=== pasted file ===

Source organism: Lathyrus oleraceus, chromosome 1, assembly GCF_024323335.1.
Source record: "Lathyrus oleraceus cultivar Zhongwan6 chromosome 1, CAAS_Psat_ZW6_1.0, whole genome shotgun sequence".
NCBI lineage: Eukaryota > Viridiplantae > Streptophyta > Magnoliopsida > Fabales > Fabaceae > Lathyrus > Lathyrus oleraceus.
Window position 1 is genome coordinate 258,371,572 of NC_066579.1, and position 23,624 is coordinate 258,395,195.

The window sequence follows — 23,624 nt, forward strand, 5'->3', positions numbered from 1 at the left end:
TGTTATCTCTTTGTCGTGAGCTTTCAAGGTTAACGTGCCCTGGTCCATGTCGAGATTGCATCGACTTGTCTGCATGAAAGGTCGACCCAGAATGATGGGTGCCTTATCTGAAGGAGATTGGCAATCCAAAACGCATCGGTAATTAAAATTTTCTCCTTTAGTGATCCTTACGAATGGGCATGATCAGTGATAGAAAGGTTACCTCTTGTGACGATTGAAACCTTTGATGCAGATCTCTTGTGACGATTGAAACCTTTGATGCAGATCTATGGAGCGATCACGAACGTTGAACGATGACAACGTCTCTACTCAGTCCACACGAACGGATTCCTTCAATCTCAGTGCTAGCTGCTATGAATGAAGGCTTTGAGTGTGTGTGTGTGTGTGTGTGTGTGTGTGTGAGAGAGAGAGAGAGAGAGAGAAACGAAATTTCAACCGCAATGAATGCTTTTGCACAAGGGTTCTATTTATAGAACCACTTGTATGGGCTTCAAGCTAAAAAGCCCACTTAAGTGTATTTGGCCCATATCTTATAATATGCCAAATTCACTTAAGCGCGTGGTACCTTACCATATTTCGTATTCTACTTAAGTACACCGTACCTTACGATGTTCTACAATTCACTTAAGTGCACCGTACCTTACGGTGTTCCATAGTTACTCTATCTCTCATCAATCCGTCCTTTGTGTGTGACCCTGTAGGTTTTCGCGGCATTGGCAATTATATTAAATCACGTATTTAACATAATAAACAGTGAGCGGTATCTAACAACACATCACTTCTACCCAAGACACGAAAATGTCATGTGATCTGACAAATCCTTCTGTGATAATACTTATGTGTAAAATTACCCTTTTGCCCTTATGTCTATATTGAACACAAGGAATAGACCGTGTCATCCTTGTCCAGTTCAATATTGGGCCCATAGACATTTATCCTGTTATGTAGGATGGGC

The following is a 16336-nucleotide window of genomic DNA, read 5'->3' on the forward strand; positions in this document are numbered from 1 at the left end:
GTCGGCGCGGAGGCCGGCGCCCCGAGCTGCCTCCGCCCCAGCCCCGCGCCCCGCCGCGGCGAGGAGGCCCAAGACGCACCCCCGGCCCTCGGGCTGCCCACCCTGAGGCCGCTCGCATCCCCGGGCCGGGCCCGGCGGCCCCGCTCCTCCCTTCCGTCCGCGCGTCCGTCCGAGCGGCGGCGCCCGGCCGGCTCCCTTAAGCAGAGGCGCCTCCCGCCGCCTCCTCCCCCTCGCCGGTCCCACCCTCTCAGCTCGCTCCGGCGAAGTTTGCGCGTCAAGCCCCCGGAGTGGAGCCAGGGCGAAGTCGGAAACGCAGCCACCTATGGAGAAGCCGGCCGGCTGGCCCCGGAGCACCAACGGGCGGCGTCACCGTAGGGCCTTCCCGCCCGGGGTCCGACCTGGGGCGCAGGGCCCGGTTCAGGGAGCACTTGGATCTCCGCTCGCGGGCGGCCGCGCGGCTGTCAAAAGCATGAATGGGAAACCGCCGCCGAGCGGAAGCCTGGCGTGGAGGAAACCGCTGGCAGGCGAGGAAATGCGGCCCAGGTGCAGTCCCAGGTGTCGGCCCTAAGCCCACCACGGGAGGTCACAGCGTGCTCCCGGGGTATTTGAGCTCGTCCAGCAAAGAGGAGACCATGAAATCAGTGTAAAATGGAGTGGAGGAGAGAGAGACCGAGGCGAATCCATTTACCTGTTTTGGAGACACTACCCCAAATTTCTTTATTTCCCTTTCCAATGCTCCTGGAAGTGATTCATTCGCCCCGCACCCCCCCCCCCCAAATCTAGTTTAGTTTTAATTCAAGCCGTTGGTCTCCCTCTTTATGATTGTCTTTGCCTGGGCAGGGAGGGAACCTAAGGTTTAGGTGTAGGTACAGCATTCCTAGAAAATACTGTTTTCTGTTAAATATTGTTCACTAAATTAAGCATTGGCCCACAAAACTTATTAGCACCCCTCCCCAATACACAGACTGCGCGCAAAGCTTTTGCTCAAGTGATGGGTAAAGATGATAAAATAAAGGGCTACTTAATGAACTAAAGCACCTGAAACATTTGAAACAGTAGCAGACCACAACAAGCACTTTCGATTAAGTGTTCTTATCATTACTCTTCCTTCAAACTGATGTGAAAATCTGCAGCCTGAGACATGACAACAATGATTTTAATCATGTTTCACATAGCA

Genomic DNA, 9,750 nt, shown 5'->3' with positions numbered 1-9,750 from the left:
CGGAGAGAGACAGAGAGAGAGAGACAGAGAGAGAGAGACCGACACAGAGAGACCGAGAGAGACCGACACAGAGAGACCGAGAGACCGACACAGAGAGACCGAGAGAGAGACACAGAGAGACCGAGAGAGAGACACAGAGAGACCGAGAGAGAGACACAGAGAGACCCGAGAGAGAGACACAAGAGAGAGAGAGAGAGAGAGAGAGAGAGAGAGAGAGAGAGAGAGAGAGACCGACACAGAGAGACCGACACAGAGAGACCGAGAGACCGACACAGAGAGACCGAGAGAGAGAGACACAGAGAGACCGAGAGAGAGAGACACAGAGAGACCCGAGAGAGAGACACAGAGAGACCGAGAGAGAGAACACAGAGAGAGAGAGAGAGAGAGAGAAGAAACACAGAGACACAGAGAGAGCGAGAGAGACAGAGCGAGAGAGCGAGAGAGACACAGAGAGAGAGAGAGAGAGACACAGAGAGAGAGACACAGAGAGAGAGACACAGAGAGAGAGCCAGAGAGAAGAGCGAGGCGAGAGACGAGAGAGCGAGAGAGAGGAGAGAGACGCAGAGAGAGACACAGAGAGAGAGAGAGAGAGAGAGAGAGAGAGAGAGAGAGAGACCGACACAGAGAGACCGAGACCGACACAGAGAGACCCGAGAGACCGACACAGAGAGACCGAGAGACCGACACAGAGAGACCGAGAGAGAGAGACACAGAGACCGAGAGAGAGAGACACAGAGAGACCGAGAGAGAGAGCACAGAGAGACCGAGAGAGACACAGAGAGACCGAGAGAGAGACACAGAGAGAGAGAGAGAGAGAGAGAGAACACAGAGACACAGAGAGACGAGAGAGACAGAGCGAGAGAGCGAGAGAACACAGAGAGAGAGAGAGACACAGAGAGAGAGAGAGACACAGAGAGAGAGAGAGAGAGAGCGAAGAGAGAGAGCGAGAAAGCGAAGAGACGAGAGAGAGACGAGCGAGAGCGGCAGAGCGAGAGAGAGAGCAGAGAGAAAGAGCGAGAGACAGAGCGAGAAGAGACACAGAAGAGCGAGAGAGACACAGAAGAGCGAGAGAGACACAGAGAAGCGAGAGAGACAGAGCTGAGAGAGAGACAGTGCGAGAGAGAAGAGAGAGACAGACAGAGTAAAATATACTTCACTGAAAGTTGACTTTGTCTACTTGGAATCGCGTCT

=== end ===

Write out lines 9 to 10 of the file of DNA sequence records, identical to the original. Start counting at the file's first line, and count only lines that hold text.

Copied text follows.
Genomic DNA, 9,750 nt, shown 5'->3' with positions numbered 1-9,750 from the left:
CGGAGAGAGACAGAGAGAGAGAGACAGAGAGAGAGAGACCGACACAGAGAGACCGAGAGAGACCGACACAGAGAGACCGAGAGACCGACACAGAGAGACCGAGAGAGAGACACAGAGAGACCGAGAGAGAGACACAGAGAGACCGAGAGAGAGACACAGAGAGACCCGAGAGAGAGACACAAGAGAGAGAGAGAGAGAGAGAGAGAGAGAGAGAGAGAGAGAGAGAGAGACCGACACAGAGAGACCGACACAGAGAGACCGAGAGACCGACACAGAGAGACCGAGAGAGAGAGACACAGAGAGACCGAGAGAGAGAGACACAGAGAGACCCGAGAGAGAGACACAGAGAGACCGAGAGAGAGAACACAGAGAGAGAGAGAGAGAGAGAGAAGAAACACAGAGACACAGAGAGAGCGAGAGAGACAGAGCGAGAGAGCGAGAGAGACACAGAGAGAGAGAGAGAGAGACACAGAGAGAGAGACACAGAGAGAGAGACACAGAGAGAGAGCCAGAGAGAAGAGCGAGGCGAGAGACGAGAGAGCGAGAGAGAGGAGAGAGACGCAGAGAGAGACACAGAGAGAGAGAGAGAGAGAGAGAGAGAGAGAGAGAGAGAGACCGACACAGAGAGACCGAGACCGACACAGAGAGACCCGAGAGACCGACACAGAGAGACCGAGAGACCGACACAGAGAGACCGAGAGAGAGAGACACAGAGACCGAGAGAGAGAGACACAGAGAGACCGAGAGAGAGAGCACAGAGAGACCGAGAGAGACACAGAGAGACCGAGAGAGAGACACAGAGAGAGAGAGAGAGAGAGAGAGAACACAGAGACACAGAGAGACGAGAGAGACAGAGCGAGAGAGCGAGAGAACACAGAGAGAGAGAGAGACACAGAGAGAGAGAGAGACACAGAGAGAGAGAGAGAGAGAGCGAAGAGAGAGAGCGAGAAAGCGAAGAGACGAGAGAGAGACGAGCGAGAGCGGCAGAGCGAGAGAGAGAGCAGAGAGAAAGAGCGAGAGACAGAGCGAGAAGAGACACAGAAGAGCGAGAGAGACACAGAAGAGCGAGAGAGACACAGAGAAGCGAGAGAGACAGAGCTGAGAGAGAGACAGTGCGAGAGAGAAGAGAGAGACAGACAGAGTAAAATATACTTCACTGAAAGTTGACTTTGTCTACTTGGAATCGCGTCT